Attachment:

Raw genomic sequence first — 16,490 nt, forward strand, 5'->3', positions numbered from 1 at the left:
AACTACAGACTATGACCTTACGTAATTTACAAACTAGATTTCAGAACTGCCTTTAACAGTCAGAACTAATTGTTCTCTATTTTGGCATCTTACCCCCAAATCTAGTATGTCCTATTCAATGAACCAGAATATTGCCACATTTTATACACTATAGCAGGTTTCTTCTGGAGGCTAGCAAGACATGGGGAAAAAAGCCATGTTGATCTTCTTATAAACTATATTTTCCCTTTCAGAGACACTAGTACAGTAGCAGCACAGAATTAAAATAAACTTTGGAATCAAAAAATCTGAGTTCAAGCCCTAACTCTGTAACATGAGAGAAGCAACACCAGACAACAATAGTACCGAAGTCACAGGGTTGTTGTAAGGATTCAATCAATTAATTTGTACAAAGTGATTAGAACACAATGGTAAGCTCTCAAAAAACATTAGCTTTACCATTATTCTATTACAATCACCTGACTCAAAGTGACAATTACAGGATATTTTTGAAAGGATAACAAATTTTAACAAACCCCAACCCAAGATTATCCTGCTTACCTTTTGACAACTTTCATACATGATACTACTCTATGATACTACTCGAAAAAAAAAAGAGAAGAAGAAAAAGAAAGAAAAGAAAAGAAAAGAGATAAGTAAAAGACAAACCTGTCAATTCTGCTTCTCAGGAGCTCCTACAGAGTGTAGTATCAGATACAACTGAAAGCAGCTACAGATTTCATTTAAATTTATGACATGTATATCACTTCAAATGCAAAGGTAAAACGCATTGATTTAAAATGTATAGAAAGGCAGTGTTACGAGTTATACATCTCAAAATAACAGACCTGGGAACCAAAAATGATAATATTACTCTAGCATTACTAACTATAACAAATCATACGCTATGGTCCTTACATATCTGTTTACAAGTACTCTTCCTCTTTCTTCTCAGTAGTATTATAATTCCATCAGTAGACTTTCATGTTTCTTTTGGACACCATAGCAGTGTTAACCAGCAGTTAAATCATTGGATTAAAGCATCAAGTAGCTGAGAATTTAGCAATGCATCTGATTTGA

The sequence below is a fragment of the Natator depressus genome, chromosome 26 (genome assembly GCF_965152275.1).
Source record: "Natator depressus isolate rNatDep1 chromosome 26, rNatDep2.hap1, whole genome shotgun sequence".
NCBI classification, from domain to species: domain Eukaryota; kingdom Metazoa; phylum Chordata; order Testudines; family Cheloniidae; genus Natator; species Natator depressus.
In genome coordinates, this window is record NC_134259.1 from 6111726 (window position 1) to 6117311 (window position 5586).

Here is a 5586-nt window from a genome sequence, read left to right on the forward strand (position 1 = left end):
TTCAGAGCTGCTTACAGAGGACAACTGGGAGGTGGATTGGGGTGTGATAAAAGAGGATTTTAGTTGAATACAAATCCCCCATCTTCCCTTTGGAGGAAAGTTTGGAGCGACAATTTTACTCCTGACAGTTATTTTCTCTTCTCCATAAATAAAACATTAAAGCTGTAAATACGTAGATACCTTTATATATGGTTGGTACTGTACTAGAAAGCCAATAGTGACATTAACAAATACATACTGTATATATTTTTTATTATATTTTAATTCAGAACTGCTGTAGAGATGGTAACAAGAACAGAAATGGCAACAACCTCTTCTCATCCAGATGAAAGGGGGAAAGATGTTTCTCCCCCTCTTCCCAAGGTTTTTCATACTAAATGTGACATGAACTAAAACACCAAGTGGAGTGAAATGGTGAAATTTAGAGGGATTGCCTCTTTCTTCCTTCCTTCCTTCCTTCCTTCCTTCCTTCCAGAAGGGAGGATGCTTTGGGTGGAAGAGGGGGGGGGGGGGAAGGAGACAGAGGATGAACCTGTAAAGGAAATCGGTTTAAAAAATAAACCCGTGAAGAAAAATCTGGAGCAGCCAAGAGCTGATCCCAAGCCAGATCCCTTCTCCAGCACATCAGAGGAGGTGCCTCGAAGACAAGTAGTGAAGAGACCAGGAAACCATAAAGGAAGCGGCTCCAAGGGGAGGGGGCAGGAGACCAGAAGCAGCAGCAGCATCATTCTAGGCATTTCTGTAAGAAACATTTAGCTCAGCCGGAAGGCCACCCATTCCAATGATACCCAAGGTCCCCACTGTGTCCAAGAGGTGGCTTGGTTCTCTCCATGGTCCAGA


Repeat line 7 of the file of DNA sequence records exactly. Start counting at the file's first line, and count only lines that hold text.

Here is a 5586-nt window from a genome sequence, read left to right on the forward strand (position 1 = left end):